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Analysis: Florida's COVID Outcomes Better Than New York's

Florida and New York have comparable population sizes and densities. However, their governors—Ron DeSantis (R., Florida) and Andrew Cuomo (D., New York)—have taken starkly different approaches to the coronavirus pandemic.

Ron DeSantis (Naples Daily News)

Florida's DeSantis has implemented few COVID-related restrictions, with a local CBS affiliate reporting that "there is no statewide mask mandate. There are no restrictions on restaurants, and the governor says restaurants will stay open." In an acknowledgment that COVID-19 primarily affects senior citizens, DeSantis dispatched the National Guard to nursing homes and banned visits until September. Even today, indoor visitation at nursing homes is limited to family members and caregivers.

Conversely, New York's Cuomo has opted for centralized control, dictates, and regulations, basing his decisions on regional hospitalization statistics, test positivity rates, and other metrics. Indoor dining in New York City is banned, private indoor and outdoor gatherings of more than 10 people are prohibited, and there is a 50% capacity limit for restaurants in the rest of the state. The typical news story in New York reads something like this: "When it comes to bars and restaurants, Cuomo suggested he will decide their fate late this week, allowing for five more days of hospitalization data to come in first" (emphasis added).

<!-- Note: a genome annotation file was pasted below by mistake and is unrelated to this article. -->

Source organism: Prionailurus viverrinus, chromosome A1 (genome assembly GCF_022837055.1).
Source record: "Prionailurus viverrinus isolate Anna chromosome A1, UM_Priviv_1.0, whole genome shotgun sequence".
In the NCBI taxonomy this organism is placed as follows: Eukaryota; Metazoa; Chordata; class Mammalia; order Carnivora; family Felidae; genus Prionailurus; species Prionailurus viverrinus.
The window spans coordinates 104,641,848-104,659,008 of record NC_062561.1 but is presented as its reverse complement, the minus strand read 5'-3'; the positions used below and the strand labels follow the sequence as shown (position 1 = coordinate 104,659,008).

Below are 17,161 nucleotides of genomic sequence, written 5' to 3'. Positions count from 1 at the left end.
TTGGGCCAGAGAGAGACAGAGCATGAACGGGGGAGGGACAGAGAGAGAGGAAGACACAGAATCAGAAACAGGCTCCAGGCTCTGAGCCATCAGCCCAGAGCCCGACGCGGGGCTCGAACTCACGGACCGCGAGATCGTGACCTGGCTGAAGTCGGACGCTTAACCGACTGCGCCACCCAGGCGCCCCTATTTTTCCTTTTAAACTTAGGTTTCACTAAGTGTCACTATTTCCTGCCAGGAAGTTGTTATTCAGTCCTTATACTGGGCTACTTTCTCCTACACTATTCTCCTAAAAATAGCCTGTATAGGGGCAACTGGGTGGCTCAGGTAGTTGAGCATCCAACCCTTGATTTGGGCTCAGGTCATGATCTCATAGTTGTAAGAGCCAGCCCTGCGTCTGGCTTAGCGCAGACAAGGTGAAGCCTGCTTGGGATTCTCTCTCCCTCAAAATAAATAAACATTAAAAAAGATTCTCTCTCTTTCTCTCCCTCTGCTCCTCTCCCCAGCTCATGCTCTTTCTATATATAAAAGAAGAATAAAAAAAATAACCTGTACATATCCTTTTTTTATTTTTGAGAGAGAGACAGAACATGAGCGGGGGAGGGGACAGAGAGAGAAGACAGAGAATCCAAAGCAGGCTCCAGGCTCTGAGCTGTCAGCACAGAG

Andrew Cuomo (AM New York)

The New York paradigm at least partially lacks in evidence. The New York Times reports, "Of 46,000 cases between September and November, 1.43 percent could be linked to restaurants and bars, compared to 73.84 percent connected to private gatherings and 7.81 percent tied to the health care system, the second-largest source." Nonetheless, indoor restaurant service is nonexistent in the Big Apple and it is limited statewide.

Comparing Outcomes:

As of December 27th, there have been 37,000 deaths attributed to COVID-19 in New York, compared to 21,211 in Florida. While New York City was one of the first locations in America hit by COVID, Cuomo has received blame for early mistakes which contributed to the Empire State's death count. Crucially for this analysis, the data show that Florida's current outcomes are better than those of New York.

First, Florida has fewer new cases of COVID than New York. The data are complicated somewhat because Florida did not report cases or deaths on Christmas, but this anomaly can be accounted for by considering December 25th and 26th as a unit. On these dates, Florida reported 16,588 new cases, and New York a combined 23,252. These numbers are consistent with the seven-day average of new cases in each state on December 26th, provided by the Times: 11,175 in New York and 10,207 in Florida.

Second, Florida has fewer COVID-related hospitalizations than New York. The COVID Tracking Project reports that on December 26th, there were 5,647 people hospitalized with COVID in Florida and 6,884 in New York. And, per the Times, the seven-day average for hospitalizations in Florida on December 26th was 5,528, compared to 6,686 for New York.

Third, New York's daily death count eclipses that of Florida. On December 25th and 26th combined, Florida saw 142 deaths from COVID, which is far fewer than New York's 247 deaths on those two dates. Similarly, the seven-day average of New York's death count was 139 on December 26th, compared to 95 for Florida.